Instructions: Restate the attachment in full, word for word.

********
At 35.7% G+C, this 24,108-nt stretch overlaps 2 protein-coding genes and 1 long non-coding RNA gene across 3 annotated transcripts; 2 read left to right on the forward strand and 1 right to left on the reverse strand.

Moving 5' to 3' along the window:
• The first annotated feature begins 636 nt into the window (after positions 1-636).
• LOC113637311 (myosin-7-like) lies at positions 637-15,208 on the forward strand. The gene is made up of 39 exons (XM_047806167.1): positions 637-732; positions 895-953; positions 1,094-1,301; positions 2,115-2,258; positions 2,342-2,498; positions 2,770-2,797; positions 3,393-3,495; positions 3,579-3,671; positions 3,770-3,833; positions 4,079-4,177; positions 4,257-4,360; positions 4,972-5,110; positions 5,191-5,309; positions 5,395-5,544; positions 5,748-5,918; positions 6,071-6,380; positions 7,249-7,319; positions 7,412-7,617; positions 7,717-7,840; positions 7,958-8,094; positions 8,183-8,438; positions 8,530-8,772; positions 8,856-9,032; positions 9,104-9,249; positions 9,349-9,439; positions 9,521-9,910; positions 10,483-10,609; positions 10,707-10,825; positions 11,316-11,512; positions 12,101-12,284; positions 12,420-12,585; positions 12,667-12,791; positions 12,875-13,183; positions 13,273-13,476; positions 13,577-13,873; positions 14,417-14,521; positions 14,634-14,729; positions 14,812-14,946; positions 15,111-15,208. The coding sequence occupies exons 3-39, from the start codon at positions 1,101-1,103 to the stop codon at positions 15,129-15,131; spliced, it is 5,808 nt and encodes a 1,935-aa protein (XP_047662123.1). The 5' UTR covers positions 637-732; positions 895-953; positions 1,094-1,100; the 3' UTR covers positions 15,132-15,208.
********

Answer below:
At 35.7% G+C, this 24,108-nt stretch overlaps 2 protein-coding genes and 1 long non-coding RNA gene across 3 annotated transcripts; 2 read left to right on the forward strand and 1 right to left on the reverse strand.

Moving 5' to 3' along the window:
• The first annotated feature begins 636 nt into the window (after positions 1-636).
• LOC113637311 (myosin-7-like) lies at positions 637-15,208 on the forward strand. The gene is made up of 39 exons (XM_047806167.1): positions 637-732; positions 895-953; positions 1,094-1,301; positions 2,115-2,258; positions 2,342-2,498; positions 2,770-2,797; positions 3,393-3,495; positions 3,579-3,671; positions 3,770-3,833; positions 4,079-4,177; positions 4,257-4,360; positions 4,972-5,110; positions 5,191-5,309; positions 5,395-5,544; positions 5,748-5,918; positions 6,071-6,380; positions 7,249-7,319; positions 7,412-7,617; positions 7,717-7,840; positions 7,958-8,094; positions 8,183-8,438; positions 8,530-8,772; positions 8,856-9,032; positions 9,104-9,249; positions 9,349-9,439; positions 9,521-9,910; positions 10,483-10,609; positions 10,707-10,825; positions 11,316-11,512; positions 12,101-12,284; positions 12,420-12,585; positions 12,667-12,791; positions 12,875-13,183; positions 13,273-13,476; positions 13,577-13,873; positions 14,417-14,521; positions 14,634-14,729; positions 14,812-14,946; positions 15,111-15,208. The coding sequence occupies exons 3-39, from the start codon at positions 1,101-1,103 to the stop codon at positions 15,129-15,131; spliced, it is 5,808 nt and encodes a 1,935-aa protein (XP_047662123.1). The 5' UTR covers positions 637-732; positions 895-953; positions 1,094-1,100; the 3' UTR covers positions 15,132-15,208.